Undoubtedly. Part of which is the British, Japanese and German tours, resulting, we hope, in a live double set. Great Expectations.

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In this number I also found the original ad for that all-time classic from John Lennon. This is how it looked like when it happened!

This number of the NME also contains articles/interviews with these people: Phil Spector, Esmond Edwards, Steeleye Span, Bob Harris, Elkie Brooks, David Bowie, The Osmonds, Johnny Nash, Shag, Kim Fowley, Mac Davis, John Peel and “Top Gear”, Slade.

The NME this article came from (pictured at the top) is for sale!

  1. Send me an e-mail, if you are interested. Send it to: geirmykl@gmail.com
  2. The offer should be around or upwards of 10 $ (US Dollars) to be considered. (This includes postage).
  3. We conduct the transaction through my verified Paypal account for the safety of both parties.

ARTICLE ABOUT Uriah Heep FROM NEW MUSICAL EXPRESS, APRIL 15, 1972

I have personally transcribed this from the original paper and you are free to use it as you like. If you use it on your own webpages – please credit me or put up a link to my blog. If you really like this sort of thing – follow my blog! Thank you!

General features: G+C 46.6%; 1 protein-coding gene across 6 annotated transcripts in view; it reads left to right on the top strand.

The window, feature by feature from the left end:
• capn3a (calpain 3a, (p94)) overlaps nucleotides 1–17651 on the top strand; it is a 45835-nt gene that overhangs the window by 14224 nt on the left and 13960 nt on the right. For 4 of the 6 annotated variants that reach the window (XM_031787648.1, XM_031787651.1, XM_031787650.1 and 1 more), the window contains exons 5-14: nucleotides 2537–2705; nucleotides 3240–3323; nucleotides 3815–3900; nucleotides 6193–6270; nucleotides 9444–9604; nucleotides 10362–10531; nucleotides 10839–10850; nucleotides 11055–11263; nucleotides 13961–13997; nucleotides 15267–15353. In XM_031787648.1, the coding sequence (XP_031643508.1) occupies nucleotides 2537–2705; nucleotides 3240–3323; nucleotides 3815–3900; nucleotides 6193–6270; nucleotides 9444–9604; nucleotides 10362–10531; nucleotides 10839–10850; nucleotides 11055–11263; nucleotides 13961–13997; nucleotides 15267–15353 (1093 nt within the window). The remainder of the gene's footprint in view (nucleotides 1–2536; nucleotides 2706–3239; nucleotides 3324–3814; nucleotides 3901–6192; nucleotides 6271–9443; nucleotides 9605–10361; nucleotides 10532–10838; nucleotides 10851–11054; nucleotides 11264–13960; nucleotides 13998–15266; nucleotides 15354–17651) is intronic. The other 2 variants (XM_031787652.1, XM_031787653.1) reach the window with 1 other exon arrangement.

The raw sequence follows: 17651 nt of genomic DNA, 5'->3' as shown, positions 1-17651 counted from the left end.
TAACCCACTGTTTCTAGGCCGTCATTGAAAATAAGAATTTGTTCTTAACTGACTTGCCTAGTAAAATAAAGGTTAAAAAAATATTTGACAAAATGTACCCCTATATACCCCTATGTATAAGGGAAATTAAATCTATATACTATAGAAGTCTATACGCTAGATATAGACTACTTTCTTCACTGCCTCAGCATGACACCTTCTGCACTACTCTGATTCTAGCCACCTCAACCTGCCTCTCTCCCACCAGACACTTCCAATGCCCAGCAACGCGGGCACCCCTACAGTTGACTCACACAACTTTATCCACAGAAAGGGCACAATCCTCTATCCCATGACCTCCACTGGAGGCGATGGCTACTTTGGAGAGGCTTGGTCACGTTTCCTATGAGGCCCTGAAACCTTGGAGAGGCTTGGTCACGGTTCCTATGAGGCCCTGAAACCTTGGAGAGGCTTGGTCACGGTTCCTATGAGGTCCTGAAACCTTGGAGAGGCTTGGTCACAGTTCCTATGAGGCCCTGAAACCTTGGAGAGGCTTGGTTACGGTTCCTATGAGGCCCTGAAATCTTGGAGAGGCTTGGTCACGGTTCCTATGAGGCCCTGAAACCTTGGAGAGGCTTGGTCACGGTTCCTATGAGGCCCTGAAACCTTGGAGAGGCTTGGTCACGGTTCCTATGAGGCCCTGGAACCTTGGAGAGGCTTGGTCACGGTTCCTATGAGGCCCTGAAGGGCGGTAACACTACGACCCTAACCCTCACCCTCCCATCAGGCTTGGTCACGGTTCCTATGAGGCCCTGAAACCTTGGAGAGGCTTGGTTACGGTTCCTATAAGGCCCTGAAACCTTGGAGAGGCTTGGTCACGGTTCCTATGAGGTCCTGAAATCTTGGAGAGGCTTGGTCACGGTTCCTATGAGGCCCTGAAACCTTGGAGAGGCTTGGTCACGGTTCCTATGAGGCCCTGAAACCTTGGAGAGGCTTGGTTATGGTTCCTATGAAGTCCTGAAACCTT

A relatively short interview today, but telling a strange story I din`t know about the relation between T. Rex and Uriah Heep at that time.
Have a nice read!

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Music to lay chicks by –
Uriah Heep`s David Byron Talking

By Julie Webb

Informants at Kensington Market reported last week the almost unbelievable spectacle of Marc Bolan and wife catching sight of David Byron, lead singer with Uriah Heep, and then hurriedly scampering off in the opposite direction. To say that T. Rex and Uriah Heep are not the best of friends would be the understatement of the month.

Conflicting reports after a Chicago gig reached us here and it ended up as a rather hysterical bitch. That scene has now cooled a bit and I was able to ask Byron the Uriah Heep side of the distorted story.
“Briefly,” said Byron, “at about 4.00 in the afternoon we got a phone call from the promoter, or manager of T. Rex, asking if we`d close the show. Originally you see we were appearing as the middle group.